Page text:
TBS 11, Fall-
Winter 2003

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Stop Press: Al Jazeera Gets New Manager

By S. Abdallah Schleifer

As of the last week of October 2003, Al Jazeera has a new manager. And the choice, former Baghdad bureau chief and correspondent Waddah Khanfar, is significant.

During the Iraqi war, he reported from Kurdish-controlled territory in the north; with the collapse of the Baath regime, Khanfar took over the Baghdad bureau. At that time relations between the Coalition Provisional Authority and the Iraqi former opposition political formations that would soon assume ministerial responsibilities as the Interim Governing Council (IGC), were difficult. Although an Al Jazeera correspondent had been embedded with coalition forces and the channel was represented at the Coalition's Central Command headquarters, nevertheless the Channel was widely perceived as playing to popular pro-Baathist and anti-Coalition Arab sentiment in its coverage of the war.

Al Jazeera editor-in-chief Ibrahim Helal told TBS that Khanfar not only brings exceptional journalistic skills to his new assignment but also was very successful in re-establishing the Al Jazeera bureau in Baghdad following the fall of the Baathist regime.

Khanfar's assignment, according to Helal, included improving a working relationship with the American authorities and with the pre-war Iraqi opposition. In the latter case, the strains in the relationship predate the war and were reflected in denunciations of Al Jazeera by Ahmed Chalabi, head of the Iraqi National Congress, who circulated documents which he claimed incriminated individuals within Al Jazeera for allegedly having clandestine relations with Iraqi intelligence and the Iraqi Ministry of Information (see the Interview with Adnan Sharif in this issue).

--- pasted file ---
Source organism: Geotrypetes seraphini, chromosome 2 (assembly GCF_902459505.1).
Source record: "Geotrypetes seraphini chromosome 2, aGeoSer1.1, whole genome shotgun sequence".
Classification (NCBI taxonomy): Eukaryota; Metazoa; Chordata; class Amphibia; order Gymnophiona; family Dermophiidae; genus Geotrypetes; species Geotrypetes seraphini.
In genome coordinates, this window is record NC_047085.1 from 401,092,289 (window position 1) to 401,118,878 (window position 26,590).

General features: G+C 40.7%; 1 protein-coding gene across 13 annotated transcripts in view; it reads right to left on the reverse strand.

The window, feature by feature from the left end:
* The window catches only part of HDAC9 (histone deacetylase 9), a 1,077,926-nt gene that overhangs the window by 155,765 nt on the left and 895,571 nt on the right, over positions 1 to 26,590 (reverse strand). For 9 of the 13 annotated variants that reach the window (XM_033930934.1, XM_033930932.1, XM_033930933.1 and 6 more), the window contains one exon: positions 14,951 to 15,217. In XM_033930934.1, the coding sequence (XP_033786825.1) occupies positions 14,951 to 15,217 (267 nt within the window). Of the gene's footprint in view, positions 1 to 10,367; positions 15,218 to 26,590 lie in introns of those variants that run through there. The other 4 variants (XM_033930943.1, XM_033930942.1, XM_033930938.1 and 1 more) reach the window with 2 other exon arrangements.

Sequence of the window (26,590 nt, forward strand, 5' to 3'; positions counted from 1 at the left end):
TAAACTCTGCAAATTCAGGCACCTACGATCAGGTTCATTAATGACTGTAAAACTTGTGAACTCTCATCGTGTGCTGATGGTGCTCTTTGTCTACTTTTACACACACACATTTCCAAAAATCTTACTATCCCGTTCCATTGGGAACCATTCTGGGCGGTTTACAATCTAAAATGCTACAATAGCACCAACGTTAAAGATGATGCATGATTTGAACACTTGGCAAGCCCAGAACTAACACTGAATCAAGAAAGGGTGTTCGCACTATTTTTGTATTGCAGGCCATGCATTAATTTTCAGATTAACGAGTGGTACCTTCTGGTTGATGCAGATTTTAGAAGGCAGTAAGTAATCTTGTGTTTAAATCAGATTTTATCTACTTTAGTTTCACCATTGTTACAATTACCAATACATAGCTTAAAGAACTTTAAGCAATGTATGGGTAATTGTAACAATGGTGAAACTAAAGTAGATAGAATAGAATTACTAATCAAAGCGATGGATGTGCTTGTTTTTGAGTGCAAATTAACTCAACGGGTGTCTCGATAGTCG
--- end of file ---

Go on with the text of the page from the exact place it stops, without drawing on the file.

"Waddah and I have worked closely together through these crises and despite problems, we now have many avenues of access to both the Coalition and the former Iraqi opposition participating in or supporting the IGC," said Helal.

During the War in Afghanistan and its aftermath, Khanfar played a similar role. He reported on Afghanistan from New Delhi, where there was a strong Northern Alliance diplomatic presence since India was a major supporter of the Northern Alliance long before the American intervention. This was an important posting since Al Jazeera was unable to get its own correspondent back into the northern territories controlled by the Northern Alliance on the eve of the war and had to rely on its alliance with CNN for reports along with satellite interviews originating in Doha with then Northern Alliance foreign minister Abdallah Abdallah at his headquarters.

When the Taliban regime began to collapse and the Northern Alliance forces swept into Kabul, Al Jazeera's presence in the Afghan capital in 2001 was bedeviled by problems remarkably similar to those that prevailed in Baghdad in April 2003. The Kabul bureau had been hit by US fire and Al Jazeera's correspondent and Kabul bureau chief Taysir Allouni had been compromised in the eyes of many journalists and diplomats, not to mention the Northern Alliance, as a partisan of the Taliban cause. Khanfar took over the Kabul bureau and restored working relations with the new authorities. TBS


S.Abdallah Schleifer is TBS publisher and senior editor.

Copyright 2003 Transnational Broadcasting Studies
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